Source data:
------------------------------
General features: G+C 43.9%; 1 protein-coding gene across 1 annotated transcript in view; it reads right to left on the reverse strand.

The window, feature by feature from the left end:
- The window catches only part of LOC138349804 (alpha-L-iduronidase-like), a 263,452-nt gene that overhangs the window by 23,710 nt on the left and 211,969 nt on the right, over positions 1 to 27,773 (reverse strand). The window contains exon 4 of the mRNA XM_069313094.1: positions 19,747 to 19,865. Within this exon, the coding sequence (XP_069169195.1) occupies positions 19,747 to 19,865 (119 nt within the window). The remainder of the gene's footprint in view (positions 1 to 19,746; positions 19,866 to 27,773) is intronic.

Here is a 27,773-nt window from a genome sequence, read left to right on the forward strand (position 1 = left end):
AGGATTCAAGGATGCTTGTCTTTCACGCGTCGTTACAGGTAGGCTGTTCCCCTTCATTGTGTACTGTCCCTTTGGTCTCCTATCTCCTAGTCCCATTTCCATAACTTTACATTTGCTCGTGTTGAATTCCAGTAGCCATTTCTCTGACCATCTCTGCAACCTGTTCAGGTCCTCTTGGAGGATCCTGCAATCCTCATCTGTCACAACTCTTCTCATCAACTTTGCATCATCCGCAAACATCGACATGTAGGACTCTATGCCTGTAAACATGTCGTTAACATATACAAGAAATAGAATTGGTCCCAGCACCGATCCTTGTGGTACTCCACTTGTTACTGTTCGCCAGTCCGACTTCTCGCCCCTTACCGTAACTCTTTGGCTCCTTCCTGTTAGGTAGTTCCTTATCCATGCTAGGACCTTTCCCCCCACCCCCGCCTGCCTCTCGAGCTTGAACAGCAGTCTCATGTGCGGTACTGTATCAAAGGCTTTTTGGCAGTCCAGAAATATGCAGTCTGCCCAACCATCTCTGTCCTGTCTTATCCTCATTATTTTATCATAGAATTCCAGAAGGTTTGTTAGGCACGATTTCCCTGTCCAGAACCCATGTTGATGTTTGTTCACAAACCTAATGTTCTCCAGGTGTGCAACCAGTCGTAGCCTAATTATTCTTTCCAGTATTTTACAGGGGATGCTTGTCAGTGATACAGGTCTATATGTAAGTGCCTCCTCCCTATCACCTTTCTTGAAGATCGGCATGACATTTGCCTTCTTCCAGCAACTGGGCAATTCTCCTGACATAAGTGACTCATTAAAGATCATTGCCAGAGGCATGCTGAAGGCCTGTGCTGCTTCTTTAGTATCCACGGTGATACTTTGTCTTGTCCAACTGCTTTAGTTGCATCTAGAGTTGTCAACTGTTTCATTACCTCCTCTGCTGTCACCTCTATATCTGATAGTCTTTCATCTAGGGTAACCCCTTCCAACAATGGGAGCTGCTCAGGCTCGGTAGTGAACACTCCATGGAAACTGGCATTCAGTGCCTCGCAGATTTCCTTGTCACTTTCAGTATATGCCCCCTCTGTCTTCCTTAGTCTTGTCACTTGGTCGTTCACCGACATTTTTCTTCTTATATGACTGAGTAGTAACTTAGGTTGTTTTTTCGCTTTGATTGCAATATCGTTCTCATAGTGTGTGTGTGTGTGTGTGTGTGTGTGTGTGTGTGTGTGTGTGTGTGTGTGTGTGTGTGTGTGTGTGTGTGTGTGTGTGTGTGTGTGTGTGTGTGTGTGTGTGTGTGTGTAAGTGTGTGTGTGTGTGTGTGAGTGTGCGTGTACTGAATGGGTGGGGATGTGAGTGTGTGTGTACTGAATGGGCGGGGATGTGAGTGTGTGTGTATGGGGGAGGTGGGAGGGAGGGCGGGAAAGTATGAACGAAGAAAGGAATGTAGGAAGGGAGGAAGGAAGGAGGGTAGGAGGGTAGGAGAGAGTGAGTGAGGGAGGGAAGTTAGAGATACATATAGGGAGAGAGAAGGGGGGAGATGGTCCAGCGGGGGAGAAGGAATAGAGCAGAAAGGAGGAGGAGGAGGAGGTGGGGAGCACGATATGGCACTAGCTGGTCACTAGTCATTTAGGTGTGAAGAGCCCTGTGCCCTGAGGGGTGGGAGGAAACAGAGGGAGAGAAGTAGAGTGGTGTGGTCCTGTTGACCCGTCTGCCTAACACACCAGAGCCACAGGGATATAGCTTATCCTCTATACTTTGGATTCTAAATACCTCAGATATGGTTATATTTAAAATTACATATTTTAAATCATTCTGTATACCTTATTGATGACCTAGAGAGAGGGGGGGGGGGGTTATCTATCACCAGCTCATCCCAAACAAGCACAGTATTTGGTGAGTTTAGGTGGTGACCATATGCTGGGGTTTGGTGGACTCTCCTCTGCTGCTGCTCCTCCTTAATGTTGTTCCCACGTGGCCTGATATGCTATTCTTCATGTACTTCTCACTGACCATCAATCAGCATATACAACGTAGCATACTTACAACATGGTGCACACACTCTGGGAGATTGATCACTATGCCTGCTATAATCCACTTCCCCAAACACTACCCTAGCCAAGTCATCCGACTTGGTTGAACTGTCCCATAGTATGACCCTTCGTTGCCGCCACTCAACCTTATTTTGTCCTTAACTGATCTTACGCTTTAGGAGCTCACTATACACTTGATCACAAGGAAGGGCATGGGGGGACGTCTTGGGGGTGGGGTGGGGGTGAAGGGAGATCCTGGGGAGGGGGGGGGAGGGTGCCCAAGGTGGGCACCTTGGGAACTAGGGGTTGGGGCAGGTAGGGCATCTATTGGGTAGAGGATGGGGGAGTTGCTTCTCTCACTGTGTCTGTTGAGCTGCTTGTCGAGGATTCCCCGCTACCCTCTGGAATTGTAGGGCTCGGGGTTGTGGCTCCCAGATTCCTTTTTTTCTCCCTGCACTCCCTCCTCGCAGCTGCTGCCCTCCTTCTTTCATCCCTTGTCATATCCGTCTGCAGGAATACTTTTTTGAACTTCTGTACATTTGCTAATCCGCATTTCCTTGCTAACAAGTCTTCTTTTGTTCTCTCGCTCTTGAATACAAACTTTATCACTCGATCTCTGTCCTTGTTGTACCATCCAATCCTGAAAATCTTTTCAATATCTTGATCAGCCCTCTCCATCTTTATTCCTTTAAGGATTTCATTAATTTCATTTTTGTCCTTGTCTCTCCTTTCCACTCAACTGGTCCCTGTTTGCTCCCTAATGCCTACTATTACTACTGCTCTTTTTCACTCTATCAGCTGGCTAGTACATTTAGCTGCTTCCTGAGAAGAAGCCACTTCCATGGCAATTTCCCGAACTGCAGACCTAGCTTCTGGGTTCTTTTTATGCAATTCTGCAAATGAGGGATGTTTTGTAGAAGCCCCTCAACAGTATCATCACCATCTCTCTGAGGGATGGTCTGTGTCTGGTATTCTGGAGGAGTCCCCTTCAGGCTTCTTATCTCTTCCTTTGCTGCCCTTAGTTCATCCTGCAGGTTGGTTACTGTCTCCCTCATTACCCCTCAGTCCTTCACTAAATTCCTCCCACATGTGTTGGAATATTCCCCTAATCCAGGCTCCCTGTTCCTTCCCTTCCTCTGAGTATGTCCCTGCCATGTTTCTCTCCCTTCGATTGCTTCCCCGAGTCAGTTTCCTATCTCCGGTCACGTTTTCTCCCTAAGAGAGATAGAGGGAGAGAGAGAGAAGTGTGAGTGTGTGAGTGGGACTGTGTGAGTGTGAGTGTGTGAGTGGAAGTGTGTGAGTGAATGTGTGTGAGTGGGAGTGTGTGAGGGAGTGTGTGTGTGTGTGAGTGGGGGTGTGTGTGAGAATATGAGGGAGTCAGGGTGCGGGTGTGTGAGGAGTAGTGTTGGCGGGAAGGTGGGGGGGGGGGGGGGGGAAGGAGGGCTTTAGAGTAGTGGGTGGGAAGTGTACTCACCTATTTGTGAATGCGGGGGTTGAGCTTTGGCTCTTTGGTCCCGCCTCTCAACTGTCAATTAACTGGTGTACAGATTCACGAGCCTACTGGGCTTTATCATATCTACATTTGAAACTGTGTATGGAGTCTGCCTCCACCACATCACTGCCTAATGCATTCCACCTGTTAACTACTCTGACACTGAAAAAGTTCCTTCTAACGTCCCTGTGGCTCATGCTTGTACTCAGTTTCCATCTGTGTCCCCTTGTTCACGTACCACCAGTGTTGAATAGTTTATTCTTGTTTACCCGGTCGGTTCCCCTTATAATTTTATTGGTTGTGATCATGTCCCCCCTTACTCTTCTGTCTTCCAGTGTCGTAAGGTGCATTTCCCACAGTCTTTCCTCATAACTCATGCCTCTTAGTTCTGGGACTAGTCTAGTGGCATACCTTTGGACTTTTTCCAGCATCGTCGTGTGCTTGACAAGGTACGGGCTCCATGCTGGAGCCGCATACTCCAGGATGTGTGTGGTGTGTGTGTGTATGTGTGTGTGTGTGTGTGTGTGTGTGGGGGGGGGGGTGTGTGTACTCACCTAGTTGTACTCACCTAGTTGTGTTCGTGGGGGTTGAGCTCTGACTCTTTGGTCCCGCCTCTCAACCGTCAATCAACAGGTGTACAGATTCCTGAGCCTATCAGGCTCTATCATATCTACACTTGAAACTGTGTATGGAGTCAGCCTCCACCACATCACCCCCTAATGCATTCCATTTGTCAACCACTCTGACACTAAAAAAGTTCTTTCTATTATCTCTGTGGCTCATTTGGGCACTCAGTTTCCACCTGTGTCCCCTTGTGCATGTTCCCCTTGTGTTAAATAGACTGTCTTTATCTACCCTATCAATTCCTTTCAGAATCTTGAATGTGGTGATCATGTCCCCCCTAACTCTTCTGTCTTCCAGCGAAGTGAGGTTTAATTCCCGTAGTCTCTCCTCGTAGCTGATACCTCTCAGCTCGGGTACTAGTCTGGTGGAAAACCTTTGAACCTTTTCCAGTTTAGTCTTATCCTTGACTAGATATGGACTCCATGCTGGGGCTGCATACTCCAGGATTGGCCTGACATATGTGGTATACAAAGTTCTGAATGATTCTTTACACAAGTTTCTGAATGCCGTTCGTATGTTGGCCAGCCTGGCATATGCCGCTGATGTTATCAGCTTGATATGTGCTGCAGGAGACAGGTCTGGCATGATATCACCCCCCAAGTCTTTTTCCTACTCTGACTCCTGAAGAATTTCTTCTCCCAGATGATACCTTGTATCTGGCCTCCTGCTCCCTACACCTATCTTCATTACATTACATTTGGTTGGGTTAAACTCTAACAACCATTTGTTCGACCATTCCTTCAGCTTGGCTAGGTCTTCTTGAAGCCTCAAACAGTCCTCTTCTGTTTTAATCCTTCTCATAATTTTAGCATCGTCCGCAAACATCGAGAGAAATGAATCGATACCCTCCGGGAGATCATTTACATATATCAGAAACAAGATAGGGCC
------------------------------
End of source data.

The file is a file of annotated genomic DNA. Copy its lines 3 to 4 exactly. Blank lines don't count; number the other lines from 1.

- The window catches only part of LOC138349804 (alpha-L-iduronidase-like), a 263,452-nt gene that overhangs the window by 23,710 nt on the left and 211,969 nt on the right, over positions 1 to 27,773 (reverse strand). The window contains exon 4 of the mRNA XM_069313094.1: positions 19,747 to 19,865. Within this exon, the coding sequence (XP_069169195.1) occupies positions 19,747 to 19,865 (119 nt within the window). The remainder of the gene's footprint in view (positions 1 to 19,746; positions 19,866 to 27,773) is intronic.

Here is a 27,773-nt window from a genome sequence, read left to right on the forward strand (position 1 = left end):